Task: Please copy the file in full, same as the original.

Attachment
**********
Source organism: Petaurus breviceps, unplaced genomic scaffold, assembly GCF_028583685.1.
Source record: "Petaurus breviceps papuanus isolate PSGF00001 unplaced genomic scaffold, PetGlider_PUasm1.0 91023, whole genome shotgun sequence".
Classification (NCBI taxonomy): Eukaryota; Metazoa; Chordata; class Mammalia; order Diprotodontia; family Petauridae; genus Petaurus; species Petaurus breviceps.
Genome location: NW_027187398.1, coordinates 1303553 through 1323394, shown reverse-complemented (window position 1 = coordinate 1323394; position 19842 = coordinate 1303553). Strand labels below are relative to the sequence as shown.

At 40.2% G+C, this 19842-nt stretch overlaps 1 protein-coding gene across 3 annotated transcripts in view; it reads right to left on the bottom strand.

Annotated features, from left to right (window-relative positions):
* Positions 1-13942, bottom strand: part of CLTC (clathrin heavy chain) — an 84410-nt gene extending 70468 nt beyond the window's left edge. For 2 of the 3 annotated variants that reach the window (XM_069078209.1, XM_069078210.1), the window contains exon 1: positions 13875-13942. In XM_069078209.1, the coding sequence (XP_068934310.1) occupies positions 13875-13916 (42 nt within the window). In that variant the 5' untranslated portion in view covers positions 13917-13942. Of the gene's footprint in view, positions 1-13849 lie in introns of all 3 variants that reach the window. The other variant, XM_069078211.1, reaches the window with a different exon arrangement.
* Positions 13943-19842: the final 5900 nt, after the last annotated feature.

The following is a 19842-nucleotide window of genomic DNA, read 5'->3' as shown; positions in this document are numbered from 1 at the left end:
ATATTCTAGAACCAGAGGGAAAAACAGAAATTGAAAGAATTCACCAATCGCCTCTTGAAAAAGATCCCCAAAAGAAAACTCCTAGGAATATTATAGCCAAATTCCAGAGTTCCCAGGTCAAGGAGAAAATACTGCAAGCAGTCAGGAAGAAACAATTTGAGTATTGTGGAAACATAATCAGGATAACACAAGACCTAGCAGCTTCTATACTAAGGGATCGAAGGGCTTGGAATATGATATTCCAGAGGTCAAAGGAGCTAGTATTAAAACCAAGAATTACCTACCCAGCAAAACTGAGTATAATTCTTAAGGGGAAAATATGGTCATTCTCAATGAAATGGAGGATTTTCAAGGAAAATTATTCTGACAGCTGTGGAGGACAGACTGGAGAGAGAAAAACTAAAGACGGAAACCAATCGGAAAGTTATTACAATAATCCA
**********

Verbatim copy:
Source organism: Petaurus breviceps, unplaced genomic scaffold, assembly GCF_028583685.1.
Source record: "Petaurus breviceps papuanus isolate PSGF00001 unplaced genomic scaffold, PetGlider_PUasm1.0 91023, whole genome shotgun sequence".
Classification (NCBI taxonomy): Eukaryota; Metazoa; Chordata; class Mammalia; order Diprotodontia; family Petauridae; genus Petaurus; species Petaurus breviceps.
Genome location: NW_027187398.1, coordinates 1303553 through 1323394, shown reverse-complemented (window position 1 = coordinate 1323394; position 19842 = coordinate 1303553). Strand labels below are relative to the sequence as shown.

At 40.2% G+C, this 19842-nt stretch overlaps 1 protein-coding gene across 3 annotated transcripts in view; it reads right to left on the bottom strand.

Annotated features, from left to right (window-relative positions):
* Positions 1-13942, bottom strand: part of CLTC (clathrin heavy chain) — an 84410-nt gene extending 70468 nt beyond the window's left edge. For 2 of the 3 annotated variants that reach the window (XM_069078209.1, XM_069078210.1), the window contains exon 1: positions 13875-13942. In XM_069078209.1, the coding sequence (XP_068934310.1) occupies positions 13875-13916 (42 nt within the window). In that variant the 5' untranslated portion in view covers positions 13917-13942. Of the gene's footprint in view, positions 1-13849 lie in introns of all 3 variants that reach the window. The other variant, XM_069078211.1, reaches the window with a different exon arrangement.
* Positions 13943-19842: the final 5900 nt, after the last annotated feature.

The following is a 19842-nucleotide window of genomic DNA, read 5'->3' as shown; positions in this document are numbered from 1 at the left end:
ATATTCTAGAACCAGAGGGAAAAACAGAAATTGAAAGAATTCACCAATCGCCTCTTGAAAAAGATCCCCAAAAGAAAACTCCTAGGAATATTATAGCCAAATTCCAGAGTTCCCAGGTCAAGGAGAAAATACTGCAAGCAGTCAGGAAGAAACAATTTGAGTATTGTGGAAACATAATCAGGATAACACAAGACCTAGCAGCTTCTATACTAAGGGATCGAAGGGCTTGGAATATGATATTCCAGAGGTCAAAGGAGCTAGTATTAAAACCAAGAATTACCTACCCAGCAAAACTGAGTATAATTCTTAAGGGGAAAATATGGTCATTCTCAATGAAATGGAGGATTTTCAAGGAAAATTATTCTGACAGCTGTGGAGGACAGACTGGAGAGAGAAAAACTAAAGACGGAAACCAATCGGAAAGTTATTACAATAATCCA